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Interview w/ Trevor Hinesley (Part 1)

Published 10/8/2018

Today we have an awesome guest that I met outside of his profession. Today's guest is Trevor Hinesley, who is the CTO of Soundstripe, and in part 1 of this two-part interview with Trevor, we talk about the path we took to get to a leadership role.

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Transcript (Generated by OpenAI Whisper)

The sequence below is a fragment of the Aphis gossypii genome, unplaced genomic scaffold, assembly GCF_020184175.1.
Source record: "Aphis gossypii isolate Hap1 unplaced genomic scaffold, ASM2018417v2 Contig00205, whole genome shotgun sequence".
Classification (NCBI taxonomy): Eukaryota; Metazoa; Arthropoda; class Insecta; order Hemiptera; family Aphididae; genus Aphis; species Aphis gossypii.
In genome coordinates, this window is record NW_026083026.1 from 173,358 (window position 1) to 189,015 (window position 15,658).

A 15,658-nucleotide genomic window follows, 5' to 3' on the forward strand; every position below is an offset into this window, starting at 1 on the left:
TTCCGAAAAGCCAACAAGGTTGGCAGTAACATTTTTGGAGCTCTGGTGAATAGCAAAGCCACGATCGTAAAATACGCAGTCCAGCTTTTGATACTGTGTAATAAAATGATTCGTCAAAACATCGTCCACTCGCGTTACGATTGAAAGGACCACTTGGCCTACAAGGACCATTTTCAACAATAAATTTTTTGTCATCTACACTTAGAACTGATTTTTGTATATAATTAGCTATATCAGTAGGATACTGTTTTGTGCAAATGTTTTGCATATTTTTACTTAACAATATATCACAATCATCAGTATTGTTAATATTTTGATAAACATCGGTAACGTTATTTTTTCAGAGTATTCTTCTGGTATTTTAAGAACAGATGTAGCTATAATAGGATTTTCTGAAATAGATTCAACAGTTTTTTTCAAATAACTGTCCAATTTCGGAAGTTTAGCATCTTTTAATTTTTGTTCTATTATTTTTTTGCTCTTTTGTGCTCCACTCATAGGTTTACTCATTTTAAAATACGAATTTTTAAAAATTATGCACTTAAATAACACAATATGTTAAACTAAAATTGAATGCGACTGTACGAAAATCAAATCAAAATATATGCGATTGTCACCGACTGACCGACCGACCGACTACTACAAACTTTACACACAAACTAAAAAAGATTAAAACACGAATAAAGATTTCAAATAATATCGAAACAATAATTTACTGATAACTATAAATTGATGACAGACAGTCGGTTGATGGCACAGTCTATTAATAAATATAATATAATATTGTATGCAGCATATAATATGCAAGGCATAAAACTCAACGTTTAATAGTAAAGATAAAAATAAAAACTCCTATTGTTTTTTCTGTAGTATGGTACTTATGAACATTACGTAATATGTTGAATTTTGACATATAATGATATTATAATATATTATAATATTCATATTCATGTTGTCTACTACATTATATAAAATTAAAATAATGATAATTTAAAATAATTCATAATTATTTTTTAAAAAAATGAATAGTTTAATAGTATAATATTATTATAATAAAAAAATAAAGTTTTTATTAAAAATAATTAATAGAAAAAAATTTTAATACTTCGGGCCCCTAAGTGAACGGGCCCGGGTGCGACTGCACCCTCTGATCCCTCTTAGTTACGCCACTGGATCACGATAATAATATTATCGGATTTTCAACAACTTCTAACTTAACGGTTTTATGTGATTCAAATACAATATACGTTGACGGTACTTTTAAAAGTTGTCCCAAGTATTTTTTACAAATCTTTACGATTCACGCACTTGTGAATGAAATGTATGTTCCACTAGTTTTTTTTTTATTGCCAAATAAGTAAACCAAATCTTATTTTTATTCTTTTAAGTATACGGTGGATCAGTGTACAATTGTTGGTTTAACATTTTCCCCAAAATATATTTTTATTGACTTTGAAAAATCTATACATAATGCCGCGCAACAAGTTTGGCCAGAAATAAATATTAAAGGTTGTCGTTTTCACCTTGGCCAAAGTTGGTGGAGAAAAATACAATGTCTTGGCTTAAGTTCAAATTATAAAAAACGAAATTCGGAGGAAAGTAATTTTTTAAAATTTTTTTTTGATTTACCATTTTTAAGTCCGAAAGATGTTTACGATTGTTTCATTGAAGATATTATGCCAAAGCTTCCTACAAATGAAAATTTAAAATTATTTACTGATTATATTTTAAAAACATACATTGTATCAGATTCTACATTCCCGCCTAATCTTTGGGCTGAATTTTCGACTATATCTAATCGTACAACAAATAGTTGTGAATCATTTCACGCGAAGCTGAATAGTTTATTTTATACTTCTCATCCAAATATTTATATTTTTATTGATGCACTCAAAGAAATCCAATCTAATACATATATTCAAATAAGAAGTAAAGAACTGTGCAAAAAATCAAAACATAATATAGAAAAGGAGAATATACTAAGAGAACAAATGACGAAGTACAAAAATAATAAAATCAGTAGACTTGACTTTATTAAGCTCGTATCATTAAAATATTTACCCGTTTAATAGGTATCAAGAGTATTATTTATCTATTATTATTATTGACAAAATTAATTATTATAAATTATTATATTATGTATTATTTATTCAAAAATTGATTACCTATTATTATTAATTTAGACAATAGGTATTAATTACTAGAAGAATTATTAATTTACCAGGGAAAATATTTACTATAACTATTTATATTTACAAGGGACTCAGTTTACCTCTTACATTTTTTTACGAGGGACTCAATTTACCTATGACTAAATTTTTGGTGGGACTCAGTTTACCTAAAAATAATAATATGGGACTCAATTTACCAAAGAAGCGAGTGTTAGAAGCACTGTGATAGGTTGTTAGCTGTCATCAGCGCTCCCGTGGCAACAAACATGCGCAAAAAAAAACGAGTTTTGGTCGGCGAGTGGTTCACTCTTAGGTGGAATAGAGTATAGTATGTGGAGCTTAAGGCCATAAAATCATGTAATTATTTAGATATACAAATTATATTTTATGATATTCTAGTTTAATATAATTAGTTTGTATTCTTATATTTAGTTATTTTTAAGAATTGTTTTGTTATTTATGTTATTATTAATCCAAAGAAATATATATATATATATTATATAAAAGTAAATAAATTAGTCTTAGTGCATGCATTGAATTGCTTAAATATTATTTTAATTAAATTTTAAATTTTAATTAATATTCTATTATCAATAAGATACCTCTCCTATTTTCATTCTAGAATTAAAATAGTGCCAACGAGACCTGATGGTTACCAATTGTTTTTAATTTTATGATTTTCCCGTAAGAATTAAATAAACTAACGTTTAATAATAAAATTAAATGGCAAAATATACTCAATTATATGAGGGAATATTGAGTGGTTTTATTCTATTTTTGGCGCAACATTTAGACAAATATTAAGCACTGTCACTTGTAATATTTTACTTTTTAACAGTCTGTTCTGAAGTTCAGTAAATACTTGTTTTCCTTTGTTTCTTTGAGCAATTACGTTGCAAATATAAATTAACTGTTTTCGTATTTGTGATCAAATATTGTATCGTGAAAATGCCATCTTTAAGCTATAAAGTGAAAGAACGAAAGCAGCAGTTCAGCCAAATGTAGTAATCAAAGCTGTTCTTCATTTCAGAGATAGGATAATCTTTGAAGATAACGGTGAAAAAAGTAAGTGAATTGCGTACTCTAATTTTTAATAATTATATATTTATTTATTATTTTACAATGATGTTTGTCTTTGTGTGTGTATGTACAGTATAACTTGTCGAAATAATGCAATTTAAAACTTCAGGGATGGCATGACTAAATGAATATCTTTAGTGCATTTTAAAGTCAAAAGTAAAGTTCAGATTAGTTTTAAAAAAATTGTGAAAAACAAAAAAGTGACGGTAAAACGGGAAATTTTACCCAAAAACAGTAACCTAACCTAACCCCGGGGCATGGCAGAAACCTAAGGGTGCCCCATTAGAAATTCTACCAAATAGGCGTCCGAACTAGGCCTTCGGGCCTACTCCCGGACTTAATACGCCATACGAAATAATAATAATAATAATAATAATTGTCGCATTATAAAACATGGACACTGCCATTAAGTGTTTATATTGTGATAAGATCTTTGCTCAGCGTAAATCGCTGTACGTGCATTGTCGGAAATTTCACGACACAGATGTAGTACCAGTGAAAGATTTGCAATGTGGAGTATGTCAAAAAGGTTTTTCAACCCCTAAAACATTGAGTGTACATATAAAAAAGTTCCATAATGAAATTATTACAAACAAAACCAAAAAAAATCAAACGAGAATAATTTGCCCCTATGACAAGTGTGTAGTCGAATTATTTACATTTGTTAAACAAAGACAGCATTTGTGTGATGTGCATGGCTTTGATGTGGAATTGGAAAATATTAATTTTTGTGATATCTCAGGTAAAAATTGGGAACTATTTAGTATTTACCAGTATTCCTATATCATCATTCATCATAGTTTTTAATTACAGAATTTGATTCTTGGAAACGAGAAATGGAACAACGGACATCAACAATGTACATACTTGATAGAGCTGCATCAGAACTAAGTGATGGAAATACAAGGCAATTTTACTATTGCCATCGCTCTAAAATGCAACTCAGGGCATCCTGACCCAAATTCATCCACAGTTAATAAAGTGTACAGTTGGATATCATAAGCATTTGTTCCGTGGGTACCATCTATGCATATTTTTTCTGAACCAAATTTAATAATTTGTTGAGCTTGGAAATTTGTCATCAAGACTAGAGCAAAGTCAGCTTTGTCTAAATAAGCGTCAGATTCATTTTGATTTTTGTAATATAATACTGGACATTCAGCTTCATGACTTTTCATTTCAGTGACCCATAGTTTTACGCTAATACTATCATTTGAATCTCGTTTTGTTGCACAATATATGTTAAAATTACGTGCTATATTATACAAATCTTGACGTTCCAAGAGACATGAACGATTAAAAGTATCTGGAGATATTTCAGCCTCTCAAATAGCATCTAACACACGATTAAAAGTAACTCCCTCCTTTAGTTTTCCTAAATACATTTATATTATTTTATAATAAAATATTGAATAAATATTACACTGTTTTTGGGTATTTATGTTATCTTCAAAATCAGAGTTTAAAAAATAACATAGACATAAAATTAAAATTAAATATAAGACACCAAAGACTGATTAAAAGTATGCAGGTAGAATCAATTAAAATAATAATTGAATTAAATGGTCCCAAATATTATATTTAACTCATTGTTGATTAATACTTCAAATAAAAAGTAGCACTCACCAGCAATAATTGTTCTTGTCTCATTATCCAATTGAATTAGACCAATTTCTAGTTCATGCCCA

Welcome to Developer Tea. My name is Jonathan Cutrell. Today we have an awesome guest on the show. This is a friend of mine that actually I've known since before I was a programmer. And we actually go all the way back to our teenage years where we grew up in the same hometown. And in fact I actually had the chance to meet this individual outside of the context of anything related to professional development of any kind. And we'll talk a little bit about that on the show. Today's guest is Trevor Hinesley, the CTO of Soundstripe. We'll talk a little bit about what Trevor does and what Soundstripe is at the very beginning of today's episode. But we do have two episodes for this interview. I encourage you if you don't want to miss out on the second part to go ahead and subscribe while you're listening to this episode to Developer Tea whatever podcasting up you are currently using. Thank you so much for listening. Let's jump into the interview with Trevor Hinesley. Trevor, welcome to the show. Hey man, thanks for having me. Of course. So I guess we should go ahead and get this part out of the way. We know each other. We've known each other for many years. In fact, we knew each other before either of us was writing any kind of code. I'm pretty sure. Is that right? That's exactly right. Yeah, long time ago. Yeah. So we grew up in the same town, had some similar hobbies and just have a long history. And we were friends a long time before we we started programming. And then we both picked up some very similar tools. It's kind of a weird parallel path that we took. But we'll get into some of that in just a little bit. I'd love for you to kind of share your backstory. Kind of explain, you know, first of all, what you do today with SoundStripe as the CTO. And then also kind of how you got there. What are you doing now that really reflects your kind of the path that you took to get there? Yeah, sure. Well, as you said, I'm the CTO of a company called SoundStripe. And we're essentially a subscription based music licensing platform. And the way I kind of came about that is a long and winding trail. But to start with, really, I had been in music my whole life funny enough. You top make guitar. So that was pretty much how we met. I think, pretty sure. Yeah, I think that's right. I think that's true. Yeah, too funny. So yeah, I started as a guitar player at a young age. Actually, I was based first, then I moved the guitar. And I just developed a passion for that and knew that like all I wanted to do was tour and make music. But my parents were like, you need to get a college degree. You need to do that first, you know, that whole thing. So I found out from a friend of mine whose sister was a songwriting major at Belmont University in Nashville that Belmont existed. He told me about it. And so I was like, great, looked it up. They had an audio engineering program. And I was like, okay, cool. Well, I'll just have my fallback to music be a different type of music thing. So yeah, applied, got in, went to Belmont for audio engineering. And then my first or second semester there, my roommate, good friend from high school, who was the only person I knew in Nashville when we moved up there. He was like, I was trying to, I think fill a math credit. And he was like, you can take this, you know, computer science one or whatever the class was. And it'll it'll take care of your math credit. And I was like, awesome, I love computers. So I took it and I had immediately fill in love with programming. I was like, this is awesome. And turns out it paid really well. So I was definitely interested in, you know, long story short wound up adding it as a second major. When I graduated, I actually the day of my college graduation rehearsal, I got a call that that I had gotten into this band that I had just met the members not too long prior to that. And I was really excited about it. And it was going to be a full time touring thing. And so straight out of college, I was going to, so I double majored in audio engineering and computer science. And straight out of college, when I got that call, I was going to go straight into touring. But I knew that in the meantime, we had some development to do with our label. So I wanted to get a job in development. And easier said than done when you're telling your employers, you're going to go on tour. Pretty sick. So yeah, that was a little rough. But I eventually landed a job with a guy named Rob Humphries. He's an incredible person. We're still friends to this day. He basically told me that I want to help you pursue both dreams. So he gave me a job, took a chance on me. And then about a year, year and a half later, I went to tour and he let me work remotely and keep my job. So, you know, moving into that space, I kind of got into this rhythm of going on tour, working while I was there, getting home, going into the office. And it was like a strange combo of remote and in office work. But I fell in love with startups, you know, and I love the life. And I learned that through my best friends, named Brian Hood, he's a really talented audio engineer and very impressive businessman. He got me interested in a, I think it was a podcast, actually, that turned me on to more of the business side of startups and I just became obsessed. So you remember what podcast it was? I know the guy's name is Dane Maxwell and he runs a, it's like an accelerator called the foundation. Yeah. Very cool. So my friend Brian turned me on to that podcast and I just found a love for that. And so over time, I developed a passion for it. And then eventually through clients, I was doing freelance development for later. I met who are my two business partners now and we started it. Sounds right. That's an incredible story. For a few reasons, I've got some questions around it because I think there's some people who are going through similar life phases as you were in, both in college and then right after college. And I want to ask you a few questions about it because first of all, I think that there is some kind of unspoken connection between music and software development. There seems to be a strong connection and I'm not really sure exactly what this is. I've talked about it on the show actually numerous times in the past because it seems like a lot of the Developer That I meet are also interested in music. So I think that's kind of a cool connection. But I'm interested to know when you went into that class that computer science kind of 101 class at Belmont, not knowing that you would be interested in programming, what really kind of peaked your interest at that moment? What was what was it about programming that was interesting to you? That's a great question. Honestly, first and foremost, I've been a nerd my whole life. That was a big one. But no, really, I think it was the fact that there really was a creative element to that. It's not just a one side of the brain situation, like architecting software and figuring out the best way to do things. A lot of it just played to both sides of my brain and I love that. Yeah, I think and this is actually the thing that I think connects music, at least for me, they connect music and software development, not necessarily explicitly, but it's more like a, I really enjoy the challenge of finding really elegant solutions, right? And that's true both in musicianship and in software development. I think there's some kind of oval out there. Yeah, I completely agree. So you mentioned this moment of trying to get a job, but also being this touring musician. And I think a lot of people are facing a similar thing, not necessarily becoming touring musicians, but either wanting to go remote or maybe they're a little bit young, or something about what they want their lifestyle to be has a stigma around it. What kind of things would people tell you or what were the concerns that those potential employers had about a touring musician hiring a touring musician to work on their team? You know, that's a good question because I think it really was, I thought about this especially at the time. I kind of felt like I was wrapping my worth up in a job I didn't have yet. So I, it was tough. And I think really where it came from, I don't blame them at all because now being an employer, I totally understand. But really, I think where it came from was whether it be an office culture thing that they were trying to keep intact, or if it was just the fact that I didn't, I didn't have enough experience really to even be remote at that point. So it would have been a big risk on there in. I think there was a few different things that played into it, but overall, yeah, to be honest, I understood where they were coming from. Yeah, it's kind of interesting because now as an employer, you know, you have the opportunity to see what things are important to, you know, to you as an employer. I know I have a remote job, and I know that Soundstripe hires remote people, we actually have another interesting connection there, but just for the record, my wife works at Soundstripe. I think that's important to note here. In any case, what do you think that developers who are looking for jobs because there's certainly people who are listening to this right now, and that's exactly the place they're in, how can they help increase the perceived kind of reliability and help an employer feel at ease if they are in one of those groups that are stigmatized, like for example, remote workers. That's a tough one. Honestly, truthfully, I think the answer to that question really comes down to work ethic because when I was hired on by the guy who wanted to give me a chance, we only had really one connection. Thank God to that connection, a friend of mine named Dennis Monzoic. He, I had worked under him at my only internship in college, which was in the computer science side, not the audio engineering. He knew I was still looking for a job. He did an email intro and a day later, I got coffee with Rob and he offered me a job on the spot. It was very much a situation where I didn't have a huge portfolio to show him. All I had was the fact that I had worked with people who saw my work ethic and my ability to be a team player and had relayed that to Rob. He had a lot of faith in me through others' opinions. Thankfully, I had some people to help where that was concerned, but I do think it boils down to work ethic. Also, if you have the ability, you have time on the side to make some projects that can show what you can do, that's going to say a lot, not only about your work ethic, but also your skill, obviously, if they're hiring for a specific position. Sure. I think another thing that you touched on there, just implicitly, is the importance of relying on the people that know your character and being able to have those connections with people who have been able to see what you've done over the course of your career. It doesn't have to be as cheesy as Tune LinkedIn connections, but if that's what gets you a job, then who cares if it's cheesy? That's not really the point of that. The whole point is if you can create those connections with people that can genuinely vouch for you. What that does, it creates the same concept as a review. There's some social proof to what you say about yourself. Everybody, of course, when they're looking for a job interview, or I'm sorry, when they're interviewing for a job, nobody's going to say that they're not suited for the job. Or if they do say that, then it's probably out of fear. But anybody who's reasonably actually in line to get a job is going to present themselves well, but the word of another person who doesn't really have a stake in the outcome, that is so valuable, especially if that person has some level of experience themselves. That's correct. To that same point, I think there's something really important there that I'd like to mention, and that really is the aspect of networking. I'm not going to lie for the longest time, especially coming from the music business. I hated that term because it's a terrible term. It literally is just glorified schmoozing. The truth is, no matter how those started, I mean, I have people that are good friends today that I met through what would be considered networking. My best friend, I met through a Facebook message because I liked his audio work. I basically tried to weasel my way and to come into a studio to meet him because I love this stuff. We talked for four hours and it'd been best friends for seven or eight years now. Another instance of that was a guy who is now a composer for SoundStripe. We hired him in a pop band. I was in in college. We went on tour during the summer and our drummer had left. We hired him to fill in. I only knew him for a couple of weeks when he toured with us, but we became friends. Started going to the gym together. Then a couple of months later, he had gotten a call from a label about this band that was looking for some other members. Long story short, that connection to that one tour I had done with that guy is what got me into the band that gave me my professional career and music to start with. You just never know. I think the two pieces to that are it definitely makes a lot of sense in your own personal life and in your professional life to make meaningful relationships. It's also a very rewarding thing outside of the business aspect. Absolutely. I think it's such an interesting thing to see how different people come from different backgrounds and end up becoming developers. Obviously, it's not only musicians. Certainly, it's not only touring musicians. There are plenty of sources where people come from. I think a lot of people have this wrong belief and this is super important to address, especially for people who are approaching development as a second career. They have this wrong headed belief that your network has to only be developers or start-up companies. Your experience in some of the field is irrelevant and that couldn't be further from the truth. I think you are actually proving that point right on its nose right now. I think that's excellent. Well, I think to your point, it's actually very limiting if you're a one-track mind like that. A million things to be learned and you don't know what you don't know. Let's say you're going to start a start-up. You have to know the industry you're getting into. That would be another side, whatever industry it is. I totally agree with you. I think that that winds up being a detriment more often than not. Today's episode is sponsored by Digital Ocean. With Digital Ocean as a Developer Tea listener, you can get started with a free $100 credit. This is essentially cash value because you can go and use this $100 credit on Digital Ocean services. Head over to DO.co-tea to get started. Digital Ocean provides scalable compute services, flexible configuration sized for any application and industry leading price to performance ratios. They have monitoring and alerting included. Go and check it out. Head over to DO.co-t. That's DO.co-tea to get started today. Remember, you're going to get a $100 credit for free. Thanks again to Digital Ocean for sponsoring today's episode of Developer Tea. I think that's particularly important if you are wanting to build your own thing especially. The interesting thing about your journey into programming was you didn't learn programming to start SoundStripe. You learned it to have a viable career and a backup option because hopefully everybody who's listening to this has some sense that the music industry is somewhat volatile. Strangely, that's kind of the thing that you ended up addressing is the volatility of the music industry. I'd love to talk for a moment about that. I'm going to ask you a question that feels quite broad at first, but hopefully it will end up honing in. That question is, what do you think is your career purpose, not necessarily your entire lives purpose, but the purpose of your work? Truthfully, the thing I think that it really is my purpose when it comes to business or career, whatever you want to call it, is taking this idea of a four-profit company and doing something meaningful with it. I think a lot of times there are not necessarily a stigma put on four-profit businesses by any means, but there's a disconnect between the idea of a non-profit and a four-profit and non-profit absolutely have their place in the market and they do incredible things. At the same time, though, the truly incredible four-profit businesses in my mind are the ones that use their excess to do good with it. That doesn't necessarily mean donating it all to a charity or whatever. That means taking care of the people who you're employing or who you work with or being wise, a good steward of what you're given and what you've made and those kind of things. For me in particular, that really does kind of sum that up, but at the same time, I think a good example of that. There is an interview that was done recently with Jeff Bezos at the Economic Club in Washington. It's about an hour long, but it is absolutely incredible. He talks about some new things he's funding that are charitable and what's interesting to me because so Bezos in particular has been under scrutiny for his wealth and he has friends such as Warren Buffett who are also very wealthy. I remember seeing an article recently, I can't remember the source, but it basically was talking about how Warren Buffett donates $3 billion to charity while Bezos crosses $150 billion in net worth. Honestly, I was pretty perturbed when I saw that because that's a very shallow view of that and it doesn't take into account the person behind it. Or the fact that you don't know the future or what he's going to do with his money and it's his money. What happened ironically, not long after that, was this interview with the Economic Club and he talks about where he basically, I think he got people to submit business ideas and he wound up donating $2 billion to fund one or many of them. I can't remember. But his whole thing is, he's a very customer focused person and what better way to treat people well than to take care of the ones who are paying you for a service? Yeah, I think you're touching on something really important and kind of the kind of the genesis of this question for the sake of for the sake of soundstrap, I guess. And that is that you're working in an industry that has some notorious flaws, not necessarily to the same degree as something like the medical industry or something like that. But certainly, there's some issues that need to be addressed in the music industry. And we're going to detail all of those on this podcast because it's not this is the music industry podcast. But I'd love to know like your experiences in the music industry, do they often fuel you? I guess fuel at least your kind of care and empathy for these creatives that are working and using your platform? 100%. I think back to this is a true story. So when I was on tour, I actually played at the Georgia dome before it was demolished and there was 38,000 people there. I walked away with a $50 check in my pocket. Wow. And so you got paid $50 for a show that presumably had ticket sales that far eclipse that number. That's exactly right. And it was no one's fault, especially not in my band or anyone related to us. The reality was that is where the music industry was. And if we wanted to play that show, that was basically what was going to happen. So yeah. So they were offering that essentially that amount to the band. Yeah. I mean, we just had it was one of those situations where we had this big opportunity and we had to take it. But at the same time, like we were basically breaking even. Right. Yeah. And that was the reality of the music business. You either it's feast or famine. I mean, you're either you're either outside of there are definitely some outliers that are independent that are doing it well. And I love the new way of things that's happening. But there's definitely still a lack of middle class really in music. You're either a top 40 artist banging out million dollar hits or you're eating ramen. So yeah. Yeah. And once upon a time, I actually thought I was going to be a cream musician as well. And at the time, you know, everybody was telling me there were two messages that I heard. One was there's no money in this because you're not going to be a rock star. And so I thought, okay, well, if I'm not going to be a rock star, what could I be and still make money as a musician? And the other alternative option was, well, you could be a session musician. Right. You can go and play in the studio and get paid for each time that you play in the studio. And the caveat there is you have to be exceptionally good to make a living doing that. So that was kind of the two routes really that anybody would reasonably suggest. Right. And most people would eventually end up doing, you know, something else. If they entered the music industry, they'd travel in Nashville and then they end up getting a job as a waiter at a restaurant. Right. That's exactly right. Funny enough, Nashville, I think, has become a haven for people who do that route. A lot of times though, they wound up kind of coming to this realization that there's got to be a better way, you know, and that's really what sparked the idea for Soundstripe for us because my two business partners also had incredible careers touring as well as even driving tour buses because they were making more money driving tour buses to C.D.L. than they were playing. You know, the idea though, they had owned a studio and had worked with Jingle Houses and kind of had built this catalog of music that, you know, the traditional pitch industry that, you know, what the reason I call it pitch industry, it's essentially sync licensing where you'd have an agent or something and they would notify you and say, hey, you know, Target needs a track by tomorrow morning at 8 a.m. and it could be midnight when you get this email and, you know, they're like, they need this track, it's going to pay 50 grand. But the problem is you and 300 other people got that email. So everyone just stays up all night, making what they think is, you're hoping really is this next commercial song. And if it didn't get picked, you're just stuck with a song that really has no value outside of that commercial. So, you know, they had a hard drive of songs and they were like, look, there's got to be, our friends have to have the same problem because the songs were good. That wasn't the issue. It could be like, you know, well, this has one word that we don't think fits the theme of this commercial or something. So, right. And so, they essentially had had this catalog of music and got their friends together. They had a catalog of music and then, you know, we built this platform to host that. That was the birth of Soundstripe. And eventually, we realized that like, there was a way to provide musicians a way to make a real living in this. So now we have musicians, musicians that we staff. And yeah, they're making a living. They're my favorite part is they're enjoying what they're doing. You know, we're very intentional about making sure they're not feeling burned out or whatever. And like I have seen meetings they've had where, I mean, borderline life changing conversations have happened. And I'm not just saying this because it's my company. I say it because it's very much, it's a real thing. I've seen genuine conversations where people are so thankful for the people that are around them that they're working with. They're able to have this cool collaborative environment. They're able to pay their bills and get a mortgage. And that is just not, and they're able to have to not go seek work for half the year to fill the other half. And you know, as freelance developers, I'm sure many people can relate to that life. Yeah. So yeah, that was that was kind of where our our passion has developed. Just through our history and the music business and and this opportunity that we saw. I think that's so important. And really the passion that you're sharing is exactly the thing. You know, the whole point of this podcast is to help driven developers connect to their career purpose. And that's a perfect example of that to me is something that you've found that you genuinely are so excited about that it sounds like you're trying to, you know, tout your own company. But in fact, that's true excitement, right? It's it's something that you're walking in every day and that excitement fuels you. You're you're ready to do the next thing because it's really changing, you know, not to overstate it, but it's it's changing the way that people see their opportunity, right? And therefore it's changing changing their lives. Well, and it really goes back to the question you asked earlier, you know, what I felt like my purpose in this whole thing is and yeah, that really, I mean, that's what makes my heart happy is seeing like that, that type of thing come to fruition in a for profit business. I love that. Yeah, yeah. And that's that is a cool distinction. And I think, you know, the level of specificity that you have for this is what I want to encourage other people who are listening to this show to develop for themselves because I think a lot of people can develop as kind of their own purpose. And it becomes so fluid that there's nothing actionable there, right? And so it's like, well, what do I do with that? Maybe eventually I can figure out a way that that purpose is met. But it seems that, you know, whether you define that explicitly or not, it seems that you've had the chance to kind of develop those values for yourself. And that's I think that's so important to do. Thanks. I honestly, it feels exactly what you said, not necessarily explicit for a long time. I think recently I've really come to the realization that that's the almost tangible description or the specific description of what it is that I feel like my purpose is. But even, even before knowing how to describe it, I think there was something in me that that really found a passion in that. Thank you so much for listening to today's episode of Developer Tea. Thank you again to Trevor for joining me for this episode and for the next episode, which if you don't want to miss out on that, I encourage you to subscribe and whatever podcasting app you are using right now. Thank you again to Digital Ocean for sponsoring today's episode. Remember, $100 worth of credit. That's not a trick that is just $100 worth of credit on Digital Ocean services. Head over to dio.co slash t that's dio.co slash t ea. Thank you so much for listening and until next time, enjoy your tea.